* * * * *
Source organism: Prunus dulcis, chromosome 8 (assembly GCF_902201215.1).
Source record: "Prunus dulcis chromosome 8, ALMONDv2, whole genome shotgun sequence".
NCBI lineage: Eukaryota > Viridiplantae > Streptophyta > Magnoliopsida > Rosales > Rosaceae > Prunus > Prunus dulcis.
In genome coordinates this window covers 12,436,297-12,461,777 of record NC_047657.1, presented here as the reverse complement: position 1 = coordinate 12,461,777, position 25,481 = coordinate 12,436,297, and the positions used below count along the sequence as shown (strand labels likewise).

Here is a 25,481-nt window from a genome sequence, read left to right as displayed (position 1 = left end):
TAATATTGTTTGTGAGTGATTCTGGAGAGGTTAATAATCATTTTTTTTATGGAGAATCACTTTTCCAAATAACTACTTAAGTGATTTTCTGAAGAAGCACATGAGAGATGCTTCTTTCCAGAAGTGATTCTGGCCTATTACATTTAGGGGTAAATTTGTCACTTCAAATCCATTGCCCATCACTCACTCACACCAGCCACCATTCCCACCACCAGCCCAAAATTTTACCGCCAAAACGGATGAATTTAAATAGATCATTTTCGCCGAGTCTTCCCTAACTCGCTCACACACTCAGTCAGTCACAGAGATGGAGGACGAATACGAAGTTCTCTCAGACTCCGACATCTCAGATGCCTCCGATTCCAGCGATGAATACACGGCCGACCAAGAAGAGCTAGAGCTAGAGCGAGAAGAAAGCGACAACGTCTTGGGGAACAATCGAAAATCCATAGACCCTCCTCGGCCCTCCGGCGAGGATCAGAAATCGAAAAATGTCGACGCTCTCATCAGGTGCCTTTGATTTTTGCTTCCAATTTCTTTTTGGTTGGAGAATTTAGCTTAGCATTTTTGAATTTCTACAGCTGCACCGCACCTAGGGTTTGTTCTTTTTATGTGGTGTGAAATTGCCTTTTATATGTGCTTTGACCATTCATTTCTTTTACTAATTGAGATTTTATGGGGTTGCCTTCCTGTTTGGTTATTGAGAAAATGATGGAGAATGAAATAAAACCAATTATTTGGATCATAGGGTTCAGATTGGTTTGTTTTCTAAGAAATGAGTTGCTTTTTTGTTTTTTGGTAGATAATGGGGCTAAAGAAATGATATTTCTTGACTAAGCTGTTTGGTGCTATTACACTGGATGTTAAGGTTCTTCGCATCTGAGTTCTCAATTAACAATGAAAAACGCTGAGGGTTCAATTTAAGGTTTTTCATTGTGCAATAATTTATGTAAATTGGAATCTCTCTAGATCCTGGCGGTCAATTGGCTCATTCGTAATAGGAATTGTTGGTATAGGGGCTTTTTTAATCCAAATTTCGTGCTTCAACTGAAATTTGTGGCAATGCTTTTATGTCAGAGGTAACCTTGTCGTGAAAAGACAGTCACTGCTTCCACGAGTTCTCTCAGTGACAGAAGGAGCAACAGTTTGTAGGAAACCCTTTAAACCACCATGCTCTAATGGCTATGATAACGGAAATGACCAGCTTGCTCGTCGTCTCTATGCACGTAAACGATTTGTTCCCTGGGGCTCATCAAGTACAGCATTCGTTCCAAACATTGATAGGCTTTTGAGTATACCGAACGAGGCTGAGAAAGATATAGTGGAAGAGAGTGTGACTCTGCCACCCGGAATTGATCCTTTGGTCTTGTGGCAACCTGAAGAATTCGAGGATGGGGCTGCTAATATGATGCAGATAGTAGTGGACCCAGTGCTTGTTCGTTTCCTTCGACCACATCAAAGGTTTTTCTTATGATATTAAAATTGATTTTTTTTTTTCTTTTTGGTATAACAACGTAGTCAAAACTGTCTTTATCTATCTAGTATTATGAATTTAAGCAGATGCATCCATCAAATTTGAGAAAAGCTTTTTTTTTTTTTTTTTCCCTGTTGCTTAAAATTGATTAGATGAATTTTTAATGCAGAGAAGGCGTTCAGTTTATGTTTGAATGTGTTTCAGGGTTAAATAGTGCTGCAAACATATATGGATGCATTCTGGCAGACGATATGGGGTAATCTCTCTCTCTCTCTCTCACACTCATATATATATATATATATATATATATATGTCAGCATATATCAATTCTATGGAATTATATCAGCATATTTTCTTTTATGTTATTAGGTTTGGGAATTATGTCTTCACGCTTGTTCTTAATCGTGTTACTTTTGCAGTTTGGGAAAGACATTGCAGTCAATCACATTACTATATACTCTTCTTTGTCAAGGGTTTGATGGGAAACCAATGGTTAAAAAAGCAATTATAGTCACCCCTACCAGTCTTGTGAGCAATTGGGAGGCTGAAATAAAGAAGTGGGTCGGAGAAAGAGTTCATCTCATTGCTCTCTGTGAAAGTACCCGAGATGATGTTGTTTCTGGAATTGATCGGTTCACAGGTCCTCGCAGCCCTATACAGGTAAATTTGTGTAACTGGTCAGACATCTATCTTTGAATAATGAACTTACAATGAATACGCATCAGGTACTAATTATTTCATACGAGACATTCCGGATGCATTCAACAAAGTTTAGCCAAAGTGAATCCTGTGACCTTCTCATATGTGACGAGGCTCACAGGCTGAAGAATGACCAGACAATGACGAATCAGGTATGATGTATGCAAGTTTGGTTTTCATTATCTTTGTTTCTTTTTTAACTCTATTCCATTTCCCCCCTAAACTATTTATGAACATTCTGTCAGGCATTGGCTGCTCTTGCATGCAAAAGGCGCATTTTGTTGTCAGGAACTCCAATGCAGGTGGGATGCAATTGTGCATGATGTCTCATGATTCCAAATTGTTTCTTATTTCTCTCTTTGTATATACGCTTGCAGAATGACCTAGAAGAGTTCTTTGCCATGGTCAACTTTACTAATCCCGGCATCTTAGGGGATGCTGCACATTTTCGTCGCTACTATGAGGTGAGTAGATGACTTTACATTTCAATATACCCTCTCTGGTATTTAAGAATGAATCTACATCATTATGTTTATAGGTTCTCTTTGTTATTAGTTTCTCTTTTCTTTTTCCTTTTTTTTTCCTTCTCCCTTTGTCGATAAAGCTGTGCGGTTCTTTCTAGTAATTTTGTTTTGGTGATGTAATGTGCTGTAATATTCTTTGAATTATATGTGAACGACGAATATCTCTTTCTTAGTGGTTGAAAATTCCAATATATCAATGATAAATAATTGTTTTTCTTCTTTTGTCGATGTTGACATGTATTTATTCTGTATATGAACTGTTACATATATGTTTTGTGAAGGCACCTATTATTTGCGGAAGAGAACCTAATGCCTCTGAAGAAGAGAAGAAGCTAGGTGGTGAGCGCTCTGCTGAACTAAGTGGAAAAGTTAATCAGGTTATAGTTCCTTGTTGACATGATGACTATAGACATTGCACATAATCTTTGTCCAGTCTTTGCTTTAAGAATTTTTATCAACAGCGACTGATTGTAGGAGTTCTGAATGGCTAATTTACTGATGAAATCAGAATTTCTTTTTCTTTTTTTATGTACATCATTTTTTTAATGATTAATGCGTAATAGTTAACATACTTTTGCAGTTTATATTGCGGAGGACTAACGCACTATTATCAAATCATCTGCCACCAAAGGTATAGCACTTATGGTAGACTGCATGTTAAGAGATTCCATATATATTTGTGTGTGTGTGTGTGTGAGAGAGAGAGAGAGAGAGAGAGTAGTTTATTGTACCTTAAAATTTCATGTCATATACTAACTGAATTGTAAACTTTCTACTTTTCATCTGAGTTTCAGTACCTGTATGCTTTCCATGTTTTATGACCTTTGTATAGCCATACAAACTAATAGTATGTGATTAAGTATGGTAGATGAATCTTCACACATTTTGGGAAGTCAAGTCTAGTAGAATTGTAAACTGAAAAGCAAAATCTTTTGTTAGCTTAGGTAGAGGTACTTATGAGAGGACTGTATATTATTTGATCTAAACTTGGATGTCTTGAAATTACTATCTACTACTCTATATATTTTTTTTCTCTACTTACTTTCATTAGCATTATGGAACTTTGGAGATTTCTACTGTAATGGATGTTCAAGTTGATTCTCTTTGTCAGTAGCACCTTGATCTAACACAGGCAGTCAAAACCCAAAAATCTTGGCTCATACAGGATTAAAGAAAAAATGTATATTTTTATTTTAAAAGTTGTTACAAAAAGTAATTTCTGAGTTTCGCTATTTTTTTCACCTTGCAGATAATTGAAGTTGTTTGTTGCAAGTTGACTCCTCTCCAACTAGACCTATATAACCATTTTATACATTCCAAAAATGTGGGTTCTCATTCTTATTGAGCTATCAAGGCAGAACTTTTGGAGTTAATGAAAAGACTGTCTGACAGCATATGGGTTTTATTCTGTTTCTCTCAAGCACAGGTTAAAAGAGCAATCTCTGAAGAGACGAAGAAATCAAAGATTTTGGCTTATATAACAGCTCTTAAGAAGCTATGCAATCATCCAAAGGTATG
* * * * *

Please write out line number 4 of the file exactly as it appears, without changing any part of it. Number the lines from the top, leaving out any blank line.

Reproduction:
In genome coordinates this window covers 12,436,297-12,461,777 of record NC_047657.1, presented here as the reverse complement: position 1 = coordinate 12,461,777, position 25,481 = coordinate 12,436,297, and the positions used below count along the sequence as shown (strand labels likewise).